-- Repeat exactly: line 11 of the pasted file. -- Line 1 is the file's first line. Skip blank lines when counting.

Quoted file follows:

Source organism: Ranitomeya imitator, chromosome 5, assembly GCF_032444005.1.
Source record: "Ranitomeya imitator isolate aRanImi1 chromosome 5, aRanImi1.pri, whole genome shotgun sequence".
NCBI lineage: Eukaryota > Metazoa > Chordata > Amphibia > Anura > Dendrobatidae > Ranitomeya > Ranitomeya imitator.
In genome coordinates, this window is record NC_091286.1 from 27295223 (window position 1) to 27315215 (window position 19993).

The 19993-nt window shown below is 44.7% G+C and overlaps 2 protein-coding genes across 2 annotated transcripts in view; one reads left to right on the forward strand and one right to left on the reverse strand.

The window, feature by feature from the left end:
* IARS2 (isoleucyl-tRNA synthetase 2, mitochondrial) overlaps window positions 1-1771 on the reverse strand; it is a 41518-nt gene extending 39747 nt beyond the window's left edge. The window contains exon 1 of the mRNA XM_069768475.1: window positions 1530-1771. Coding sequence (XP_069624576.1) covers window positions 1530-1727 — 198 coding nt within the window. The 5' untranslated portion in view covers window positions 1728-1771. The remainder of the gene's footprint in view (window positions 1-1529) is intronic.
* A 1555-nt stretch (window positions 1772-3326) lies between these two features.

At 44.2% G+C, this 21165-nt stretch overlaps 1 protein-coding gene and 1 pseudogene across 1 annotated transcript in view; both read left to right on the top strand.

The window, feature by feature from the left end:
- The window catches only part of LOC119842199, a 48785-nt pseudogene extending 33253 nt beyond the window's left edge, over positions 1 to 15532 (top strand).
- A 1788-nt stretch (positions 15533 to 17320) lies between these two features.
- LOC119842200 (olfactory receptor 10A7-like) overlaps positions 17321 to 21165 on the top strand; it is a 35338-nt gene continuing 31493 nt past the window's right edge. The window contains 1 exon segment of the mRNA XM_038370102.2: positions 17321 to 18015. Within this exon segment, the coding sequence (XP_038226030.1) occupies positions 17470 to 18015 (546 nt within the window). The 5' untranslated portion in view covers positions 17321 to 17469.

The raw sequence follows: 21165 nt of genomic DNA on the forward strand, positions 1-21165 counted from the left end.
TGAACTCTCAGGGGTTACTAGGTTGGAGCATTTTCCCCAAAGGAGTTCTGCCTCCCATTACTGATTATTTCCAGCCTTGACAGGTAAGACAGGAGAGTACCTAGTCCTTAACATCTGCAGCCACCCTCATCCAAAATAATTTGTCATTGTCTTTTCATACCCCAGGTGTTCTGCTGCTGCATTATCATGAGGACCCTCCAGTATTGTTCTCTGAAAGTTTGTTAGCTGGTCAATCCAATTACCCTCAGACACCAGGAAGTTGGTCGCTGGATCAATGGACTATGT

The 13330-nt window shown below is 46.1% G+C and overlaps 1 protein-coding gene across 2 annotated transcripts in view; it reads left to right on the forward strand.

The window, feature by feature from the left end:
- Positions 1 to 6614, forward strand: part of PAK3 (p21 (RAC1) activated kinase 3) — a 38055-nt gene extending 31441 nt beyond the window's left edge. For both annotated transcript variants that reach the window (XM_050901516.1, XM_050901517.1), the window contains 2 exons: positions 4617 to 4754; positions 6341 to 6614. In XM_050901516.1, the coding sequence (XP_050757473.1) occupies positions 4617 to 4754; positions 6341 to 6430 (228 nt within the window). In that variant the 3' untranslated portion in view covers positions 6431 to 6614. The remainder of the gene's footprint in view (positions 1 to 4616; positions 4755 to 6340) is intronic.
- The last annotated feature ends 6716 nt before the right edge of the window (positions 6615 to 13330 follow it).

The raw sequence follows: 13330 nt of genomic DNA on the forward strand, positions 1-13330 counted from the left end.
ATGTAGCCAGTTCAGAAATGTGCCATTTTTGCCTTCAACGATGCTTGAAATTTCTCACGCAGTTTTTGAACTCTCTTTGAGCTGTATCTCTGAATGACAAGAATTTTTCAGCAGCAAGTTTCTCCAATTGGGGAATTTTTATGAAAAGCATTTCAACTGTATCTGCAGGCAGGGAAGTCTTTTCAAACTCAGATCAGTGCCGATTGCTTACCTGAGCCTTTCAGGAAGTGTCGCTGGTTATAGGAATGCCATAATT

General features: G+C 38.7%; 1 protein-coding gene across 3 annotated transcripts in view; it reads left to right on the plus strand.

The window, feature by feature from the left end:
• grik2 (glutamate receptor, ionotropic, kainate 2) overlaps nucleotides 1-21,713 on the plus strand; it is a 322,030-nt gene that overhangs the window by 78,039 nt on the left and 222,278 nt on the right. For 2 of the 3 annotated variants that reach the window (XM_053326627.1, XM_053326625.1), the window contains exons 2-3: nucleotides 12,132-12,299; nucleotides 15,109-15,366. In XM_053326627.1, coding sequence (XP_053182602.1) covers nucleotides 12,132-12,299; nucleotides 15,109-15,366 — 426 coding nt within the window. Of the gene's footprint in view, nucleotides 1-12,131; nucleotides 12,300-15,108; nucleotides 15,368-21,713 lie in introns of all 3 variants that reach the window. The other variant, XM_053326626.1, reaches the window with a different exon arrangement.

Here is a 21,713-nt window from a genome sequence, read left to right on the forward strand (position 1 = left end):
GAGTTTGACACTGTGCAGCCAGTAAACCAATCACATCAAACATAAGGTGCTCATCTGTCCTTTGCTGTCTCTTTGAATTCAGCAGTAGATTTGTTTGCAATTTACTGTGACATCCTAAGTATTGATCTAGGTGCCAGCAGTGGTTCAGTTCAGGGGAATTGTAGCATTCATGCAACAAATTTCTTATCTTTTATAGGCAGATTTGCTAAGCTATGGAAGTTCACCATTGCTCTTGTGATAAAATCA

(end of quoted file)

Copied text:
- The window catches only part of LOC119842199, a 48785-nt pseudogene extending 33253 nt beyond the window's left edge, over positions 1 to 15532 (top strand).